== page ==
The industry has one concern; my hon. Friend did not make one point quite clear. If the regulations are not acceptable within the European Community in the future, will we have to go back a pace for the sake of harmonisation? Will he make it clear that the investment, work and research that the industry has put into reaching these conclusions will not be hammered on the head at some future date in Brussels?
The well-managed and more positive firms in the industry will see this as a marketing opportunity. There are already signs of a positive reaction in anticipation of the regulations.
The European Commission has not entered a formal objection to the draft regulations, but it has requested us to allow equivalent European standards to be used where available. It has also requested that we take account of comments made by member states. We already have the most rigorous regime in Europe. If the Commission seeks a European consensus on minimum requirements, we are well placed to meet those requirements.
Does my hon. Friend accept that the recognition that he has given that the new measures will impose costs on the industry and the public is important and that his acknowledgement that the time scale is short is also crucial? Will he continue—as he has done since he took over responsibility—to maintain close contact with the industry and to take account of technical developments and possibilities and of the concern that still exists about the attractiveness, or lack of it, of the new materials that meet the standards? Finally, and very importantly, will he ensure that the new standards that are to be set for British domestic furniture manufacturers will also be rigorously applied to imported furniture?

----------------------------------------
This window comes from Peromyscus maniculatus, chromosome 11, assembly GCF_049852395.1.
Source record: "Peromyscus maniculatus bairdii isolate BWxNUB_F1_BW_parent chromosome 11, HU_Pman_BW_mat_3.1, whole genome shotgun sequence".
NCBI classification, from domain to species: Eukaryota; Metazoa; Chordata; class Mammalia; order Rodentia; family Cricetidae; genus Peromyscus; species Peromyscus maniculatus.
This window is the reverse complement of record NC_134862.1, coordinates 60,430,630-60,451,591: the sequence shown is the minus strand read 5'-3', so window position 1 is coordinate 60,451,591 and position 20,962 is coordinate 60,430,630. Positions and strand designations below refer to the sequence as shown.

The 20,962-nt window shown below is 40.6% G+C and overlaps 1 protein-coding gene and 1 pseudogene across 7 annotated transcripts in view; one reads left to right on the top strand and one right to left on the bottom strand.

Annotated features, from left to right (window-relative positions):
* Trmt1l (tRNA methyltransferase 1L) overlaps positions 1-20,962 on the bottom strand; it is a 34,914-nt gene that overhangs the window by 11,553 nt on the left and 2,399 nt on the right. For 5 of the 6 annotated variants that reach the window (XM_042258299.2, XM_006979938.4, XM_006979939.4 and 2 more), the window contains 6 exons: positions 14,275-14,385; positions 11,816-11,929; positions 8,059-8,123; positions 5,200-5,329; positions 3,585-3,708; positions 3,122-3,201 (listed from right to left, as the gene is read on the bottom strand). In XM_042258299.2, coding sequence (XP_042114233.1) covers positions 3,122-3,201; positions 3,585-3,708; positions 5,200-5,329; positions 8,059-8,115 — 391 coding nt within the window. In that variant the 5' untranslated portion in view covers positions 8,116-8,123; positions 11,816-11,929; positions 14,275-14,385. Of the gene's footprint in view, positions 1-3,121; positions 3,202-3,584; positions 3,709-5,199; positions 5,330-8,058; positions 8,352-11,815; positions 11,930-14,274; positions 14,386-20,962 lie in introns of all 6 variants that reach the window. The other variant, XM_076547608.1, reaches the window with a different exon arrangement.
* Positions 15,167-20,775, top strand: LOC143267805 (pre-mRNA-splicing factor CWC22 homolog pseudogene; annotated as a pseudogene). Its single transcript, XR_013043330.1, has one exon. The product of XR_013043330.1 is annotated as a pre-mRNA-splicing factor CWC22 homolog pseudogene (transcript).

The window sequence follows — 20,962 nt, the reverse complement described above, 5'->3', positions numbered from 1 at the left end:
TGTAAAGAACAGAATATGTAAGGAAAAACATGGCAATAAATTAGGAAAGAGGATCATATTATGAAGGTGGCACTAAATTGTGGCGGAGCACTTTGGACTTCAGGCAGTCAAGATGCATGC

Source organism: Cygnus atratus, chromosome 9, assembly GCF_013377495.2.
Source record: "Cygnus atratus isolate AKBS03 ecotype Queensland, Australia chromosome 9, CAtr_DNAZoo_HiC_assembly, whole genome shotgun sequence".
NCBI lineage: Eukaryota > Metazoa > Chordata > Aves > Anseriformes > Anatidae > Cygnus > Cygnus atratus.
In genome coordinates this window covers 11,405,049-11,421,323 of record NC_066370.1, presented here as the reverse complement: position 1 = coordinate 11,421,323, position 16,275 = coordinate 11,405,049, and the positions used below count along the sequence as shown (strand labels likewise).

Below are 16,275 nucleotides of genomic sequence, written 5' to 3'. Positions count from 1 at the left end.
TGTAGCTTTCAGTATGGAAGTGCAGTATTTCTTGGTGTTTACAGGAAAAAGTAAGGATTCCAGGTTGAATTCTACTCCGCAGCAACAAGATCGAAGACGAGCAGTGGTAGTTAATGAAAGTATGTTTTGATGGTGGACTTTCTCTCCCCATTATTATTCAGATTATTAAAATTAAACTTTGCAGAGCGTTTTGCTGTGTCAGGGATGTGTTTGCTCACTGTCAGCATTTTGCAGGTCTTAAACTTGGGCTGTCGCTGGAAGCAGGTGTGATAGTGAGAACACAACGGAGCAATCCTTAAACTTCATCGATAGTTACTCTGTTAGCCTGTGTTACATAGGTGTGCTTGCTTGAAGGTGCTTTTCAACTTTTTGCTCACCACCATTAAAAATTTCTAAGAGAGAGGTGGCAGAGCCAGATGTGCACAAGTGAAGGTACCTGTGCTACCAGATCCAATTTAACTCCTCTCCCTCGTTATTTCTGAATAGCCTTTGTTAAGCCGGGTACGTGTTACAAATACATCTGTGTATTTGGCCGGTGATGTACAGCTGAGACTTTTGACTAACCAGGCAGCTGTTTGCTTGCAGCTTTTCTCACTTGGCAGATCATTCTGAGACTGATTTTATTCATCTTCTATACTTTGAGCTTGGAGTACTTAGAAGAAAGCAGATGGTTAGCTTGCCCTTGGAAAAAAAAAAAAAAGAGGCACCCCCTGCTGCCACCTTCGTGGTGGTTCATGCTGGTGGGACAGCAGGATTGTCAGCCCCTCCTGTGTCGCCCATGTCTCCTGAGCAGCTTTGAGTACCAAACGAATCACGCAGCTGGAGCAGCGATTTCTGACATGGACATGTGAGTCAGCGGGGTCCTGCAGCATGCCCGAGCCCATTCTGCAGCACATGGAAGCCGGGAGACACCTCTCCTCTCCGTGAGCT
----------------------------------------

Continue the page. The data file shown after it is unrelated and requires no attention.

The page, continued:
There will be equal vigilance to ensure that imports comply with the regulations. I shall, of course, maintain close contact with the industry.
In response to the earlier question raised by the hon. Members for Makerfield (Mr. McCartney), for Stretford (Mr. Lloyd) and for Linlithgow (Mr. Dalyell)—the only question that I have not been able to answer—fabrics will be tested over standard foam because that will distinguish better between acceptable and non-acceptable materials.